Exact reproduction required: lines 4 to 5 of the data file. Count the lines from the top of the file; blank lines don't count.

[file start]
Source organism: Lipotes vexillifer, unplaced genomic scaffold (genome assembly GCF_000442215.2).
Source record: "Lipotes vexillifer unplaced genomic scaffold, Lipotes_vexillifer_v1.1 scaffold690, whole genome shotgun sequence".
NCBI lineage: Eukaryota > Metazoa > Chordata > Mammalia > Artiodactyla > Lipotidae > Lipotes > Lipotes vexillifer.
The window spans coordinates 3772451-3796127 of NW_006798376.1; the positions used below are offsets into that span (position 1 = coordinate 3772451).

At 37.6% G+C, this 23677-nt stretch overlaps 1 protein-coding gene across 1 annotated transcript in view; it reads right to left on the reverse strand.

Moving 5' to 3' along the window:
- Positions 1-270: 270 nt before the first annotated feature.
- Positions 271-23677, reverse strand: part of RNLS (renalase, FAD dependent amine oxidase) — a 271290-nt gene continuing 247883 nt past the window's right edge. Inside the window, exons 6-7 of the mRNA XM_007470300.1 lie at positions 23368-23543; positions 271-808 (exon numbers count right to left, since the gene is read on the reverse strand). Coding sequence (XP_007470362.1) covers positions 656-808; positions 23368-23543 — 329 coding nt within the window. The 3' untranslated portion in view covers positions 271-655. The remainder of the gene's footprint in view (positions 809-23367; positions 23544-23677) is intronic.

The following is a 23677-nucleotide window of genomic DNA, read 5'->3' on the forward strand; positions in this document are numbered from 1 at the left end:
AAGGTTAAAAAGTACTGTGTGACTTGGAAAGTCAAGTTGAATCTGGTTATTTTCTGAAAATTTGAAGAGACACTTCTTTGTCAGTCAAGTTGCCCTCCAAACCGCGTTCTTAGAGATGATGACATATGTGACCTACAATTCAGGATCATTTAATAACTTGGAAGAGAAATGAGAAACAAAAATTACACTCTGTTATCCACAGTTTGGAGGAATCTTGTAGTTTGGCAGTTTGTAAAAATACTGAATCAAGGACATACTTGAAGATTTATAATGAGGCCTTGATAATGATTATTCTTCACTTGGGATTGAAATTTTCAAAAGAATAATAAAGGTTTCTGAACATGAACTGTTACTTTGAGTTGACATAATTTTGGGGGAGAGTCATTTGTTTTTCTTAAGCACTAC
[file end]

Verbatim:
The window spans coordinates 3772451-3796127 of NW_006798376.1; the positions used below are offsets into that span (position 1 = coordinate 3772451).

At 37.6% G+C, this 23677-nt stretch overlaps 1 protein-coding gene across 1 annotated transcript in view; it reads right to left on the reverse strand.